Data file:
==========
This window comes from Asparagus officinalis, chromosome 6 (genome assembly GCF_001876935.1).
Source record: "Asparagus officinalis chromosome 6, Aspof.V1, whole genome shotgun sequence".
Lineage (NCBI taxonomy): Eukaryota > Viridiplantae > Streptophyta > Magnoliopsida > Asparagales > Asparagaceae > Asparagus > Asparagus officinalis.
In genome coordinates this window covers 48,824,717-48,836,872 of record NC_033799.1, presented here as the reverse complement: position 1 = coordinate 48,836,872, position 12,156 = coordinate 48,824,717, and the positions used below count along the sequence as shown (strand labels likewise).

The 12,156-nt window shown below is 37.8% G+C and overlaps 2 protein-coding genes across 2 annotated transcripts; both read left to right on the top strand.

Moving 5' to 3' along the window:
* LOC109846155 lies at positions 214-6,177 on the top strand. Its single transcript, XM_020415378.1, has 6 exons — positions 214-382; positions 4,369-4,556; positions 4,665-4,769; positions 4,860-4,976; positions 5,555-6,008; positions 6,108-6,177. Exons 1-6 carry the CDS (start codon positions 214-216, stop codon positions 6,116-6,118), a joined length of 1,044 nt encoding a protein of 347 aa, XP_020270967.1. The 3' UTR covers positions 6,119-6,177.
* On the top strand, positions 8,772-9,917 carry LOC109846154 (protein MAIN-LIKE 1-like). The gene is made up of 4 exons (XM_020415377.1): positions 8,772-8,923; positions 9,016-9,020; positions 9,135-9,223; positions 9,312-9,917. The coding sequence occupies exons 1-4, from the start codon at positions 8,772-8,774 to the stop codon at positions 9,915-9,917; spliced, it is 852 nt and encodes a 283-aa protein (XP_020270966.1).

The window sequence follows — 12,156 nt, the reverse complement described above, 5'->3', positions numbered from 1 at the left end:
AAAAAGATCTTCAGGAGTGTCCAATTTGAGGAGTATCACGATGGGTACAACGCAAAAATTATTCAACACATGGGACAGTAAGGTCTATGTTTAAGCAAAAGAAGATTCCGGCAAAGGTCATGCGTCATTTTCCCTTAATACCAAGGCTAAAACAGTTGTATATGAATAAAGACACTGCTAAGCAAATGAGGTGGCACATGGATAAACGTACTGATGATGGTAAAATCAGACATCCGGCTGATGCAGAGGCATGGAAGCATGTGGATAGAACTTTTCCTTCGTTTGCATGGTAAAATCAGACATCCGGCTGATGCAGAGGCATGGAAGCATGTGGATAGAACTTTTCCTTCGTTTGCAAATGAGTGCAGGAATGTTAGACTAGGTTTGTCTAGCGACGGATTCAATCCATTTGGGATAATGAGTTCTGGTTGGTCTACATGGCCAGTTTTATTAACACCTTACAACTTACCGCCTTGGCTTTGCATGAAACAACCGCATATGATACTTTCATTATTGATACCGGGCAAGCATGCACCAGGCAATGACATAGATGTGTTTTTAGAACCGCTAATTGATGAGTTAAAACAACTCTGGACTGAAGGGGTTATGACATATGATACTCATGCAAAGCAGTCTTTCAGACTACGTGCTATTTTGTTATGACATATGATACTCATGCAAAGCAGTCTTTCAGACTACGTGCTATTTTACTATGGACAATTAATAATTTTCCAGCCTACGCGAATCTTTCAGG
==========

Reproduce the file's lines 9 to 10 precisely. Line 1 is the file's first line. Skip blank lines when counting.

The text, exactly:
The window sequence follows — 12,156 nt, the reverse complement described above, 5'->3', positions numbered from 1 at the left end:
AAAAAGATCTTCAGGAGTGTCCAATTTGAGGAGTATCACGATGGGTACAACGCAAAAATTATTCAACACATGGGACAGTAAGGTCTATGTTTAAGCAAAAGAAGATTCCGGCAAAGGTCATGCGTCATTTTCCCTTAATACCAAGGCTAAAACAGTTGTATATGAATAAAGACACTGCTAAGCAAATGAGGTGGCACATGGATAAACGTACTGATGATGGTAAAATCAGACATCCGGCTGATGCAGAGGCATGGAAGCATGTGGATAGAACTTTTCCTTCGTTTGCATGGTAAAATCAGACATCCGGCTGATGCAGAGGCATGGAAGCATGTGGATAGAACTTTTCCTTCGTTTGCAAATGAGTGCAGGAATGTTAGACTAGGTTTGTCTAGCGACGGATTCAATCCATTTGGGATAATGAGTTCTGGTTGGTCTACATGGCCAGTTTTATTAACACCTTACAACTTACCGCCTTGGCTTTGCATGAAACAACCGCATATGATACTTTCATTATTGATACCGGGCAAGCATGCACCAGGCAATGACATAGATGTGTTTTTAGAACCGCTAATTGATGAGTTAAAACAACTCTGGACTGAAGGGGTTATGACATATGATACTCATGCAAAGCAGTCTTTCAGACTACGTGCTATTTTGTTATGACATATGATACTCATGCAAAGCAGTCTTTCAGACTACGTGCTATTTTACTATGGACAATTAATAATTTTCCAGCCTACGCGAATCTTTCAGG